The Sun and the Moon
Five years ago today, I was given the sun and the moon. Somewhere along the way I must have done something so right to have been blessed with two exquisitely perfect souls. This is a strange way to think after believing for six years that I must have done something very, very wrong. That’s all I could think during my six year battle to have my babies. I must have done something wrong. Turns out, my son and daughter just weren’t ready yet to come to me. It is believed in some cultures that children choose their parents. I struggle with this notion a bit having been adopted. Why would I have chosen to come through my birth mother only to be given up by her? Confusing. But with my son and daughter, I have no confusion. I believe they were meant to be my son and daughter, in this life, right here, right now; that they chose us.
Having gone through In Vitro Fertilization (five times) I have some extremely early pictures of my children. The first picture, in fact, is when they were just perfect eight-celled embryos created a la the wonderlab at Cornell. Amazing. The next pictures are weekly ultrasound pictures taken from the fifth week of pregnancy almost through to the end. I was looking at this stack of priceless photos the other night. What a walk down memory lane. With the dates of the pictures and the notes taken on them, I re-lived the dramatic story of my one successful pregnancy.
I remembered the awful day on January 22, 2007 when the doctors told me to immediately start complete bed restriction because there was only a fifty percent chance that my babies were going to make it. How I sobbed but how I did not give up. There were times, even before I went on bed restriction, that I would get so worried that the pregnancy was not going to last (having lost two already) that the only way I could calm myself down was to repeat this mantra over and over and over in my head until I settled down, “My babies are strong and healthy. They are going to make it until at least thirty-six weeks.” Most nights during my pregnancy, this is how I fell asleep.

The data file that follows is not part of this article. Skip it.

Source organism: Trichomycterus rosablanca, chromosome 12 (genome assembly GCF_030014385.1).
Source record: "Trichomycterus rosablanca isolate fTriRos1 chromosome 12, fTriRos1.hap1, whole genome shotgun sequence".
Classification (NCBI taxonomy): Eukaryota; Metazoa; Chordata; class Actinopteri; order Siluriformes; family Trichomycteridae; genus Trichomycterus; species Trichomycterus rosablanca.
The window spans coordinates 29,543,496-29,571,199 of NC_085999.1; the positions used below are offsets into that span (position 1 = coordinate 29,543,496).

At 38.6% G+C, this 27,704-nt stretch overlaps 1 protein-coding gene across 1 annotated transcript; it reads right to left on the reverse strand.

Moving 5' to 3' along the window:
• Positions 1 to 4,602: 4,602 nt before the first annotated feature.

After almost six months on bed restriction, I remember the moments when my babies were born alive and healthy. How I worried because neither one cried right away. Then being tremendously relieved when they did cry. I remember being moved because I had never, ever seen my husband in the state of euphoria that he was in. The mixture of his happiness, relief, excitement, his being filled with such awe -seeing my husband in this state was, without a doubt, one of my best memories of that day. I was finally able to give my husband the son and daughter that, he too, needed to have.
I recently read a review copy of a book on adoptees as parents. In one of the chapters, Dr. John Raible writes about the notion of the adoption “triad” that is often used to talk about the connection between the birth mother, the adoptive mother and the adoptee. Dr. Raible discusses how he disagrees with the use of the triad notion because it leaves out so many other people; the father, birth and adoptive siblings, spouses, and children of the adoptees. I could not agree more. This is exactly why I asked my Korean mom to come and stay with me in March. There were many reasons for me wanting her to visit but the overriding reason, the one that gave me the courage to finally ask her to come was my children. I have realized that my adoption story is also their story. I wanted them to meet and to know their Korean grandmother. I am often asked what I tell the children about my being adopted. I have always told them the truth. As they get older, I give them more information. And they get it. They accept it. They do not question having four grandmothers. They simply embrace it.
At times, I feel guilty about the burden placed upon my children having a mother who was adopted. All of my lifelong adoption related issues, surely navigate the way that I parent. My hope is that my children will have a better sense of themselves than I had. That they will love themselves completely. That they will feel connected to all of the facets of their big Black, Korean, Italian and Irish-American family.
In my children, like pristine Caribbean waters, I see, clearly, the past, present and future in them. They challenge me everyday to be a better version of myself, illuminating the path, making me greater by our connection.
Happy 5th birthday to my Sun and Moon. Being your mother has taught me the purest form of love. May you always give and receive kindness. May you always know happiness. May you always be buoyed by our families love. Thank you for choosing to come through me, for helping me to grow deeper roots, to reach the nutrient-rich soil known as parenting.
Julie Young writes about her experiences as an adopted Korean American woman with a multi-racial family. Julie’s column “Heart and Seoul” is published monthly.